- Associated Press - Tuesday, January 27, 2015

GLENDALE, Calif. (AP) - The city of Glendale has sued the state of California over a potential loss of more than $30 million in interest from loans made decades ago to its now-defunct redevelopment agency.

The case will hinge upon whether to use interest rates agreed upon when the loans were first signed in the 1970s or when the Department of Finance reinstated them a few years ago, the Los Angeles Times reported (https://lat.ms/1z6gsA4 ).

When the redevelopment agency was founded in the early 1970s, it received dozens of loans from City Hall for improvement and revitalization projects that were paid back to the general fund through property taxes.

State officials ended local redevelopment agencies in 2011, with tens of millions of dollars still owed to cities. To ease the impact, the Legislature passed a measure allowing Sacramento to reinstate some loans, but only if the money was intended for legitimate redevelopment purposes.

The state’s Department of Finance Oversight Board determined that amount in Glendale involved 13 projects worth $13.6 million, not accounting for any interest.

The Times said where local government and state government differ is the interest rate, also known as the Local Agency Investment Fund rate.

Those rates were as high as about 12 percent in 1981 but just 0.22 percent in the second quarter of 2014. Based on the rates when City Hall’s loans were distributed, the accumulated interest is $31.9 million, according to the complaint filed by city attorneys.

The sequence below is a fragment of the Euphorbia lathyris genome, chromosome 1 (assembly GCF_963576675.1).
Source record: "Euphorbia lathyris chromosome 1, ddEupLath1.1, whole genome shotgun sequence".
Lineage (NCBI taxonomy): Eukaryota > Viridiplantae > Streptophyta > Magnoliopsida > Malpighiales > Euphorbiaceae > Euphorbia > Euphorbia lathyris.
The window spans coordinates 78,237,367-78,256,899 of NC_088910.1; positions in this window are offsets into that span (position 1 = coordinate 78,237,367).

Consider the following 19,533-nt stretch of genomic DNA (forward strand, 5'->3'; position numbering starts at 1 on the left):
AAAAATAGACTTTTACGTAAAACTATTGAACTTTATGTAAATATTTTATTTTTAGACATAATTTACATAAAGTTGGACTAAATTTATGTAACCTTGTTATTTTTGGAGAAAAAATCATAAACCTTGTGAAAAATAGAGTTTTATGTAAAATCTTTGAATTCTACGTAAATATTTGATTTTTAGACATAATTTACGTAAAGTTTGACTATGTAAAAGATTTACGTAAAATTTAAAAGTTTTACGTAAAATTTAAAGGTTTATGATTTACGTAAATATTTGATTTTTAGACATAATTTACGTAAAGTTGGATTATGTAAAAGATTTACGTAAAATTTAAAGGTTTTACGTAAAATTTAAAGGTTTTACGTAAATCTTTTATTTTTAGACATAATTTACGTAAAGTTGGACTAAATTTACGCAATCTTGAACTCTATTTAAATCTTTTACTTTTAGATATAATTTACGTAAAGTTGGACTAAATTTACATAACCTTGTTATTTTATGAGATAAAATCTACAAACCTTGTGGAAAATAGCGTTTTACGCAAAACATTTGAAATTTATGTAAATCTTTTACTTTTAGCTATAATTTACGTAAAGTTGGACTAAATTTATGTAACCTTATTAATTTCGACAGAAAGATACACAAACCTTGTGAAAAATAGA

After several meetings between local and state officials, the Department of Finance said Glendale was entitled to a 0.28 percent rate - or only $974,200 in cash generated by interest, the complaint read.

City Manager Scott Ochoa called the process of pursuing the reinstatement of the loans a “bait and switch.”

“It’s as though the city is at a point where it is reaping the benefits of the good work done by the redevelopment agency only to have those flickers of opportunity snuffed out by the state,” he told the newspaper.

Ochoa added that the $31.9 million would have gone back to the general fund to benefit parks and community centers, for example.

State attorneys have filed a response to the city’s claims, but did not return phone calls seeking comment.

The city filed the case last summer. A Sacramento County Superior Court judge is scheduled to hold a hearing Feb. 13.


Information from: Los Angeles Times, https://www.latimes.com/

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